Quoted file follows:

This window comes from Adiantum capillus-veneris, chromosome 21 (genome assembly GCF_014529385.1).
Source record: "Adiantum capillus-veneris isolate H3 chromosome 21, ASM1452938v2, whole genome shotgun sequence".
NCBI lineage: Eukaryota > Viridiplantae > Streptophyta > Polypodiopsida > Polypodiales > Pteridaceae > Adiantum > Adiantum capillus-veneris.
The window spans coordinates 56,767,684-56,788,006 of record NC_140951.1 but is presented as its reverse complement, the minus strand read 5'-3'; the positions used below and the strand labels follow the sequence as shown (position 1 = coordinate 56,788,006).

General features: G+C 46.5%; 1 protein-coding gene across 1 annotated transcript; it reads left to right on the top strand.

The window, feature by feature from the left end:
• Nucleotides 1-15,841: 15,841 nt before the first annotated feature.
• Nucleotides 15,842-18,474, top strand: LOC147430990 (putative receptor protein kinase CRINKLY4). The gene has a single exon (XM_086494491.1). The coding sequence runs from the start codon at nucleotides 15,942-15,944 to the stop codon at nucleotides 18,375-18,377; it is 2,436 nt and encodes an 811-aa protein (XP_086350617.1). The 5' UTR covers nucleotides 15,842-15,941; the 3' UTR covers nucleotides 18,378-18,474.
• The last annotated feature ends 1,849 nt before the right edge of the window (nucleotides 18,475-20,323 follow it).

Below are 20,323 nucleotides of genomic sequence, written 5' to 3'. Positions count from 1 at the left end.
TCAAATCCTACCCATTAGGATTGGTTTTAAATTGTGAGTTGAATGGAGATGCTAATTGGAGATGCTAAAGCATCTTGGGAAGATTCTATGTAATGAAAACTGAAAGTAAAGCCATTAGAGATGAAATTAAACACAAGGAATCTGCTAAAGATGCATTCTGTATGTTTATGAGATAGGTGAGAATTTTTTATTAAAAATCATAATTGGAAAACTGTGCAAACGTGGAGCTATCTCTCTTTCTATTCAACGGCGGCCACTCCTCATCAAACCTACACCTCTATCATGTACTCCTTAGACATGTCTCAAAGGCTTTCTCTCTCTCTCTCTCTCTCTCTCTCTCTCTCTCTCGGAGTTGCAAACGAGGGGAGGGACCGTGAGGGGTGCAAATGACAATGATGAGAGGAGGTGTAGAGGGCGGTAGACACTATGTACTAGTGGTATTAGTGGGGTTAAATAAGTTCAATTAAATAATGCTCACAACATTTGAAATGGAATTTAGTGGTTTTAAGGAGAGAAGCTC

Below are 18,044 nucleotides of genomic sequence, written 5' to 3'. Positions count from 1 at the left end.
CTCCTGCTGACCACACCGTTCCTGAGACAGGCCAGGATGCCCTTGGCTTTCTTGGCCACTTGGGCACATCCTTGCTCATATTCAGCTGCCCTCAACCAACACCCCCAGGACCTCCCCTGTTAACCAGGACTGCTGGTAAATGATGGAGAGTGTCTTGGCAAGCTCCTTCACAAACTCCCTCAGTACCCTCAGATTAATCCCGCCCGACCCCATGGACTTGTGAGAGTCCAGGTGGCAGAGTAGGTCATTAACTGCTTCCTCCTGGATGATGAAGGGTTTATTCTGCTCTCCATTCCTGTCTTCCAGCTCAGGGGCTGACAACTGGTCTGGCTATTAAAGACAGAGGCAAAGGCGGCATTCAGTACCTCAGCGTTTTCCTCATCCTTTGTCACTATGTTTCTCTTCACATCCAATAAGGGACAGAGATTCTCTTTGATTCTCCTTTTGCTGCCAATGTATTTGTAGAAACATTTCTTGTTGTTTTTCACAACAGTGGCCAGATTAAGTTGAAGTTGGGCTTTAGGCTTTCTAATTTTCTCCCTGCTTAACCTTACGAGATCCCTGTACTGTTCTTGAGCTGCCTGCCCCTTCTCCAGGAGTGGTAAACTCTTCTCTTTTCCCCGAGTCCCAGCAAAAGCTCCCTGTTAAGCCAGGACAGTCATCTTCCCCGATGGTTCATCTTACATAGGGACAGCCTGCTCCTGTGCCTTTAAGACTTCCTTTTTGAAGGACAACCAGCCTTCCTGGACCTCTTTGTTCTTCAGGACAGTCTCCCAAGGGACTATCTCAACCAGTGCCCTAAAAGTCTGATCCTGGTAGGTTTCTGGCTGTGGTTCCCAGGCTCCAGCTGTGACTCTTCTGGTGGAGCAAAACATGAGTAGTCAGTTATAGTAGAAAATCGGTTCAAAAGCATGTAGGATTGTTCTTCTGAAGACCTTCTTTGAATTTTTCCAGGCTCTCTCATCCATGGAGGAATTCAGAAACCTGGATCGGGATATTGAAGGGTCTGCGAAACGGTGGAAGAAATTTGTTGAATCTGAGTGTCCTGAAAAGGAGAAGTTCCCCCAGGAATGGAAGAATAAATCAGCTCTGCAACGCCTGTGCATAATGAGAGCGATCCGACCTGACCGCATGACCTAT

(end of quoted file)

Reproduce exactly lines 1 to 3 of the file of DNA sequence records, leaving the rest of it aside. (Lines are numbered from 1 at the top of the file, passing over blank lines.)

This window comes from Adiantum capillus-veneris, chromosome 21 (genome assembly GCF_014529385.1).
Source record: "Adiantum capillus-veneris isolate H3 chromosome 21, ASM1452938v2, whole genome shotgun sequence".
NCBI lineage: Eukaryota > Viridiplantae > Streptophyta > Polypodiopsida > Polypodiales > Pteridaceae > Adiantum > Adiantum capillus-veneris.